A photograph taken by Yasushi Nagao immediately after Otoya Yamaguchi withdrew his Japanese sword (yoroidōshi) from Inejiro Asanuma.
|Died||November 2, 1960 (aged 17)|
|Cause of death||Suicide by hanging|
|Resting place||Aoyama Cemetery, Minami-Aoyama, Tokyo|
|Known for||Assassination of Inejiro Asanuma|
Otoya Yamaguchi (山口 二矢 Yamaguchi Otoya, February 22, 1943 – November 2, 1960) was a Japanese ultranationalist who assassinated Inejiro Asanuma, head of the Japan Socialist Party. Yamaguchi was a member of a right-wing uyoku dantai group, and assassinated Asanuma with a yoroi-dōshi on October 12, 1960, at Tokyo's Hibiya Hall during a political debate in advance of parliamentary elections.
Less than three weeks after the assassination, while being held in a juvenile detention facility, Yamaguchi mixed a small amount of toothpaste with water and wrote on his cell wall, "Seven lives for my country. Long live His Imperial Majesty, the Emperor!" Yamaguchi then knotted strips of his bedsheet into a makeshift rope and used it to hang himself from a light fixture. The phrase "seven lives for my country" was a reference to the last words of 14th-century samurai Kusunoki Masashige.
Right-wing groups celebrated Yamaguchi as a martyr; they gave a burial coat, kimono, and belt to his parents and performed a memorial service for him. His ashes were interred in Aoyama Cemetery.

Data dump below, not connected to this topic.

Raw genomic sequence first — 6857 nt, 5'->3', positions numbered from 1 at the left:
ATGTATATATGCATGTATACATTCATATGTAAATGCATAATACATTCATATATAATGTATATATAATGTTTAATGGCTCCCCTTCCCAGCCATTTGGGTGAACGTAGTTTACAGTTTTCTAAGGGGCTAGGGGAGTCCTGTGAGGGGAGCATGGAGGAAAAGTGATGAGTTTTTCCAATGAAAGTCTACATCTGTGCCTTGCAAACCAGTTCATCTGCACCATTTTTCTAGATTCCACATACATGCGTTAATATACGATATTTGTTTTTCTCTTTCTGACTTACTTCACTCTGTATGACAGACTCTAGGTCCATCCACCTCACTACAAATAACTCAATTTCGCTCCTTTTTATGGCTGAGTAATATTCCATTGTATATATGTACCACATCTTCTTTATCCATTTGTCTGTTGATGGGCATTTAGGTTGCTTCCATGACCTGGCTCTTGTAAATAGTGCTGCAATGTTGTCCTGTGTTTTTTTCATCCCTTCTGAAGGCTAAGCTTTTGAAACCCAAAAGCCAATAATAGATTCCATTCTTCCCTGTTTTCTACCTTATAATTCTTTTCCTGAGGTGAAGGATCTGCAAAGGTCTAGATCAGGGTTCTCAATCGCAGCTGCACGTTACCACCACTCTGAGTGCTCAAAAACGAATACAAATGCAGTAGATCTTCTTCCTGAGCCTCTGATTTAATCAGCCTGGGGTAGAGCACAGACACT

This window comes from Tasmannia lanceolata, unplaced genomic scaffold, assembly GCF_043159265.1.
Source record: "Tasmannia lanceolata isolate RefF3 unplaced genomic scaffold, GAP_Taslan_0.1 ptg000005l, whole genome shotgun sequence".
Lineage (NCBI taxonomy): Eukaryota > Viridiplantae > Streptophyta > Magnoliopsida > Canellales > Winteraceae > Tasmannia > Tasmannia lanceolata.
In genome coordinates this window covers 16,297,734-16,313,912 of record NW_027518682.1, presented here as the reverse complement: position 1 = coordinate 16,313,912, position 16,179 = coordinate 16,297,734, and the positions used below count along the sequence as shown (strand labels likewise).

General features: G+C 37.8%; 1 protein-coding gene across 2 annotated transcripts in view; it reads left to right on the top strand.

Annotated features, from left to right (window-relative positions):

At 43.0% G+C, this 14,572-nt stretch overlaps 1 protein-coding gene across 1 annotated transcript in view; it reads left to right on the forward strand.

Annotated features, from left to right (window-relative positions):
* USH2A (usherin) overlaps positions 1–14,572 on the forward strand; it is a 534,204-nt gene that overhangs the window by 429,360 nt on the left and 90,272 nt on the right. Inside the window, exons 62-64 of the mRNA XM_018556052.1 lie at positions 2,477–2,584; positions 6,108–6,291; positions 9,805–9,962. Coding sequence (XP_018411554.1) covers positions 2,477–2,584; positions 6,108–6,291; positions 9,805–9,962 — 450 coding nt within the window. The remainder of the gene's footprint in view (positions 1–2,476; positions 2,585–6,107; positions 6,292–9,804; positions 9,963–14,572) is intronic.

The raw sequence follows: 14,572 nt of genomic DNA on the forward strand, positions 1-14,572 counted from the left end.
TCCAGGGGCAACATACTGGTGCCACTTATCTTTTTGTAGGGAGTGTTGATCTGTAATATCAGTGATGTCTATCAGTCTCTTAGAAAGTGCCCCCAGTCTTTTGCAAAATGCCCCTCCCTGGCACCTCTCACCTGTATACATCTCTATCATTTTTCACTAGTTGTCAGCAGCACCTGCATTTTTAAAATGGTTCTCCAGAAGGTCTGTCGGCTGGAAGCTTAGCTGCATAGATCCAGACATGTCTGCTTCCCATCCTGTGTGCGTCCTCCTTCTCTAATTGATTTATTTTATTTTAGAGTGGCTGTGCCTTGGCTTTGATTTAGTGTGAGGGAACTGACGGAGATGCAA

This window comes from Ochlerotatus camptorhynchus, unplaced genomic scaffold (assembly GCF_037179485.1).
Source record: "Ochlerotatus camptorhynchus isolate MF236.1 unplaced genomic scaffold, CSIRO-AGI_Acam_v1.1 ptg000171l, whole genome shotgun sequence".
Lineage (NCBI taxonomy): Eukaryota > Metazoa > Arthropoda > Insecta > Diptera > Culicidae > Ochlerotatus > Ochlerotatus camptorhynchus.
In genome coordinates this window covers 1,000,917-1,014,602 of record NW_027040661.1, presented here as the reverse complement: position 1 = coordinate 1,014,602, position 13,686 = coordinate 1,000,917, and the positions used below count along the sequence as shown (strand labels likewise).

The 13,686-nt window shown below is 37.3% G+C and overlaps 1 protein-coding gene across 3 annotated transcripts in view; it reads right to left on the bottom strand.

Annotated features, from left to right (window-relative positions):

A photograph taken by Yasushi Nagao immediately after Yamaguchi withdrew his sword from Asanuma won the 1961 Pulitzer Prize, and the 1960 World Press Photo award. Footage of the incident was also captured.
On October 12, 2018, right-wing provocateur Gavin McInnes reenacted the murder as part of a skit to entertain members of the Proud Boys and the Metropolitan Republican Club in New York City. After the performance, McInnes left the club holding the plastic samurai sword used in the reenactment. The Proud Boys, founded by McInnes, are considered a hate group by the Southern Poverty Law Center.
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- "State GOP distances itself from McInnes, following vandalism". Retrieved 17 October 2018.
- Richardson, Davis (15 October 2018), "How Gavin McInnes' Proud Boys and Antifa Turned the Upper East Side Into Hell", Observer, New York, retrieved 29 October 2018
- "Proud Boys". Retrieved 17 October 2018.
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